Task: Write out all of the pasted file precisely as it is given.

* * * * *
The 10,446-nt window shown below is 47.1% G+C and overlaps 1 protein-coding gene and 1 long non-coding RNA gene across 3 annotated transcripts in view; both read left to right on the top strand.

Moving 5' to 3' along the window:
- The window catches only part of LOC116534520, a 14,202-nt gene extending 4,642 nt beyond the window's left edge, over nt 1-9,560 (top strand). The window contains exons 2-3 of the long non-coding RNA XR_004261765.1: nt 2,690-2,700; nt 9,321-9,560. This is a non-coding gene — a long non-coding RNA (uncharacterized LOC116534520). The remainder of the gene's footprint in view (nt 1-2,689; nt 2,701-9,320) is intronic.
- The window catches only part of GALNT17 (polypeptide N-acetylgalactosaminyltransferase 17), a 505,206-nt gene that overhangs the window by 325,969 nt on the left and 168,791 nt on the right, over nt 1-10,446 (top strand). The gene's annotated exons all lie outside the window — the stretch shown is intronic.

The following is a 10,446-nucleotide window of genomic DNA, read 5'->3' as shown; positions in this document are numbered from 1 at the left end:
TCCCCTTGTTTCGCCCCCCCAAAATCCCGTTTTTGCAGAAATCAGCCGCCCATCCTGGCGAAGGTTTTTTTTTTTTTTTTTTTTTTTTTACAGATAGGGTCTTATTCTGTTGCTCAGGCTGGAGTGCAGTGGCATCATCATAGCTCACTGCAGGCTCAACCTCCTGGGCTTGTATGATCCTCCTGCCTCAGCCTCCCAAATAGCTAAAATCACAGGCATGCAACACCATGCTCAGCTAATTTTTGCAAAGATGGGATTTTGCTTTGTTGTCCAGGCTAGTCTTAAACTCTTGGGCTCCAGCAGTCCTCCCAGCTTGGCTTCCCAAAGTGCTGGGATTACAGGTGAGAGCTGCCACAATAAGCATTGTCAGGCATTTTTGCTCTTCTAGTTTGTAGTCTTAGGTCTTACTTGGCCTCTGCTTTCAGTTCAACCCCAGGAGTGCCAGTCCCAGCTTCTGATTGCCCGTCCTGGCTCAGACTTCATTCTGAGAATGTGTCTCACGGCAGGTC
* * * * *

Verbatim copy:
The 10,446-nt window shown below is 47.1% G+C and overlaps 1 protein-coding gene and 1 long non-coding RNA gene across 3 annotated transcripts in view; both read left to right on the top strand.

Moving 5' to 3' along the window:
- The window catches only part of LOC116534520, a 14,202-nt gene extending 4,642 nt beyond the window's left edge, over nt 1-9,560 (top strand). The window contains exons 2-3 of the long non-coding RNA XR_004261765.1: nt 2,690-2,700; nt 9,321-9,560. This is a non-coding gene — a long non-coding RNA (uncharacterized LOC116534520). The remainder of the gene's footprint in view (nt 1-2,689; nt 2,701-9,320) is intronic.
- The window catches only part of GALNT17 (polypeptide N-acetylgalactosaminyltransferase 17), a 505,206-nt gene that overhangs the window by 325,969 nt on the left and 168,791 nt on the right, over nt 1-10,446 (top strand). The gene's annotated exons all lie outside the window — the stretch shown is intronic.

The following is a 10,446-nucleotide window of genomic DNA, read 5'->3' as shown; positions in this document are numbered from 1 at the left end:
TCCCCTTGTTTCGCCCCCCCAAAATCCCGTTTTTGCAGAAATCAGCCGCCCATCCTGGCGAAGGTTTTTTTTTTTTTTTTTTTTTTTTTACAGATAGGGTCTTATTCTGTTGCTCAGGCTGGAGTGCAGTGGCATCATCATAGCTCACTGCAGGCTCAACCTCCTGGGCTTGTATGATCCTCCTGCCTCAGCCTCCCAAATAGCTAAAATCACAGGCATGCAACACCATGCTCAGCTAATTTTTGCAAAGATGGGATTTTGCTTTGTTGTCCAGGCTAGTCTTAAACTCTTGGGCTCCAGCAGTCCTCCCAGCTTGGCTTCCCAAAGTGCTGGGATTACAGGTGAGAGCTGCCACAATAAGCATTGTCAGGCATTTTTGCTCTTCTAGTTTGTAGTCTTAGGTCTTACTTGGCCTCTGCTTTCAGTTCAACCCCAGGAGTGCCAGTCCCAGCTTCTGATTGCCCGTCCTGGCTCAGACTTCATTCTGAGAATGTGTCTCACGGCAGGTC